Your leaking thatched hut during the restoration of a pre-Enlightenment state.


Hello, my name is Judas Gutenberg and this is my blaag (pronounced as you would the vomit noise "hyroop-bleuach").


decay & ruin
Biosphere II
dead malls
Irving housing

got that wrong

appropriate tech
Arduino μcontrollers
Backwoods Home
Fractal antenna

fun social media stuff

(nobody does!)

Like my brownhouse:
   brownhouse photos at the kiosk
Sunday, October 28 2012
This morning it was obvious that Ramona was once again favoring her recently-repaired leg, and so of course Gretchen was not happy with me for having convinced her that Ramona was all better and should be given her freedom. Perhaps all of that two thousand plus dollars worth of surgery had all been undone by my folly, but, according to Gretchen, if it would teach me that perhaps I should defer to the wisdom of experts (in this case, the veterinarian who had prescribed two full weeks of gradual muscle building instead of the one I'd advocated), then maybe it wasn't all for naught. Suffice it to say, Ramona once again found herself back in her corral. It being a coffee morning, we joined her there (I skimmed an issue of Make and Gretchen solved a crossword puzzle).

A late-season hurricane ("Sandy") was headed in our direction and was expected to interact with a cold front to produce a "Frankenstorm" of epic proportions. So I spent some time today getting things in order should there be torrential rains and high winds. A high priority was to reseal the intake of the brownhouse cistern, which has developed a slow leak. I ripped out all the old silicone caulk and replaced it with a product whose properties reminded me of pine sap. It seemed like such a perfect sealant that I used some of it to seal various potential leaks in the exterior wall of the greenhouse upstairs. When rain is flying horizontal to the ground, it finds all sorts of interesting ways to get inside.

This afternoon I drove into town and went to the new Uptown CVS to print out some photographs of the brownhouse. I needed these to use in one of my art pieces to be displayed at KMOCA. The idea was to make a faux science fair project of shitting in an outhouse for the past three years, and I wanted to make a display similar to the ones I used to make for actual science fair projects. This would require all sorts of materials I haven't needed in over twenty years: construction paper (hard to find in a CVS but it's there), foam board (though in the past I would have used cardboard), and tangible photographs. I don't know about you, but since about 2004, the flow of tangible photographs into my life has pretty much dried up. Since then, all photography has been digital, and those photos have only been viewable on screens. One can buy photo printers or attempt to print the digital files on conventional color printers, but in practice there just never seems to be a need to do this. If we want others to see our photos, we email them as attachments or post them on Facebook (or other websites such as this one). They never have to exist in the real world. But CVS has a place where you can sit down at a keyboardless kiosk computer, plug in your thumb drive or camera card, and wade through a series of menus until the photos are printed out. (The kiosk is produced by Kodak, a company whose products and services I have not used since taking pictures on a disposable camera at a wedding in 2005.) The kiosk and the marketing attached to it all revolve around the idea of printing out photographs of pre-pubescent children, as though there would be little reason to have a photograph of anything else. Indeed, when you click the final button to process the photos you've selected, you're greeted by the following upsale: the kiosk claims it is "making something special," and then it proceeds to show a computer-generated collage of all the photos you've selected, with an offer to print it out for an additional price. For most people, of course, the collage would be of adorable smiling babies with chocolate cake smeared all over their faces. For me, though, it was of the brownhouse and its various details. I doubt anyone has ever used a Kodak kiosk to print a collage of outhouse photos, and if so, that remains true to this day.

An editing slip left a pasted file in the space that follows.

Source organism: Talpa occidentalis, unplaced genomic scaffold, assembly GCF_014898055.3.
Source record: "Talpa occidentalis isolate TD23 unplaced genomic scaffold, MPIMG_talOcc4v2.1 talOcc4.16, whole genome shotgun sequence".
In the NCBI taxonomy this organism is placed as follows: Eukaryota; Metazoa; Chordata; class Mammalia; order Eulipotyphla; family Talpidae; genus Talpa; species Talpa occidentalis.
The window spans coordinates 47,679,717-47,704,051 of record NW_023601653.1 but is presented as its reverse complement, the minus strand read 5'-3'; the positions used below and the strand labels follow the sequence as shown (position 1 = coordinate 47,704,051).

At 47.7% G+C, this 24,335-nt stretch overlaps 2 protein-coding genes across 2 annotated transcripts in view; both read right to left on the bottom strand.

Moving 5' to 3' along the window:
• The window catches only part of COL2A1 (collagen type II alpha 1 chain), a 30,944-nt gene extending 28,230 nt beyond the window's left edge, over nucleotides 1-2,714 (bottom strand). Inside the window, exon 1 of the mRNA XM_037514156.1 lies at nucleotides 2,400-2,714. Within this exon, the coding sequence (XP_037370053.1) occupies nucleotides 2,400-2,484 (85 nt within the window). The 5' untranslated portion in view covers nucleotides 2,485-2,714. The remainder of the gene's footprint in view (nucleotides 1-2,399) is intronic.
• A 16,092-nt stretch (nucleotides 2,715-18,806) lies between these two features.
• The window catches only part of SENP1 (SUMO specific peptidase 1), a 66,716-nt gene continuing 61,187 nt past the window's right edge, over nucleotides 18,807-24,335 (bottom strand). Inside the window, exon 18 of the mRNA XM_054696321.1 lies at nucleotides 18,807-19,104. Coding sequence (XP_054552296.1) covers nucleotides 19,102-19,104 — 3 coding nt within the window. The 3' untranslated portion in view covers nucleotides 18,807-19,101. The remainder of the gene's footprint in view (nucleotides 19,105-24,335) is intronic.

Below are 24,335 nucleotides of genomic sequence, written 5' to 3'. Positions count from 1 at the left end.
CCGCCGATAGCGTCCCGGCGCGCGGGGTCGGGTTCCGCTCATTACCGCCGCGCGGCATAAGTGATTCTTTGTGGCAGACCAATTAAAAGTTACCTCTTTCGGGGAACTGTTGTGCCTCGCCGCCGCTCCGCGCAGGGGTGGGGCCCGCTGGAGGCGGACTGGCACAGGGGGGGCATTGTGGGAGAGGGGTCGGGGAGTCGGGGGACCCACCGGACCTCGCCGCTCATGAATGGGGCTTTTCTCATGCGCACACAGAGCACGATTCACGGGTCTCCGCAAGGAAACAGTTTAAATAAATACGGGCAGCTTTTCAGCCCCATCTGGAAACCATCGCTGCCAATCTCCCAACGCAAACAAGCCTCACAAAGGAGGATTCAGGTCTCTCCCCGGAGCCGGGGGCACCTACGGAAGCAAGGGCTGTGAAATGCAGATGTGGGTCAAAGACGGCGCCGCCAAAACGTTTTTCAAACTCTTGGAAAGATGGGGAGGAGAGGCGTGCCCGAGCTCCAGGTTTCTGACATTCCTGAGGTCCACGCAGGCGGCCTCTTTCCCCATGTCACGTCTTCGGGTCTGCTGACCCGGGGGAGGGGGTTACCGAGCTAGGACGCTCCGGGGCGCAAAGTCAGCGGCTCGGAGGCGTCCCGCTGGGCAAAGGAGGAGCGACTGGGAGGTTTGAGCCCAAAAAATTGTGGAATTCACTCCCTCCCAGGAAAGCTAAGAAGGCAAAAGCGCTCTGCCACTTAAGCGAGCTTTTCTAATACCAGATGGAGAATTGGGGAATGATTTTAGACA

I drove out to the Home Depot to look once again at the various flooring options. Using the calculator app on Gretchen's Droid, I calculated how much unfinished White Oak flooring I would need for the greenhouse upstairs, and when it came to only $200 worth (the same price as the same square footage of fancy linoleum at Carpet One), I decided to go for it. One thing that had been holding me back from getting tongue and groove flooring was that it always came pre-finished, and I don't really like the super-glossy look of a finished floor. But this stuff I was buying was unfinished, and I'll probably leave it that way (or finish it very lightly, without sanding). For some reason I'd brought the Honda Civic Hybrid instead of the Subaru, and to load the flooring into the car I had to slide it in through the front passenger window diagonally to the backseat behind the driver, leaving a nervous Eleanor in the backseat behind the front passenger seat. Because of the car's cabin size, about 12 inches of the planks had to stick out beyond the car through the open passenger-side window. In the old Honda Civic, one could fold the backseats forward and thus expand the size of the trunk, but this doesn't appear to be possible on the Hybrid Civic.

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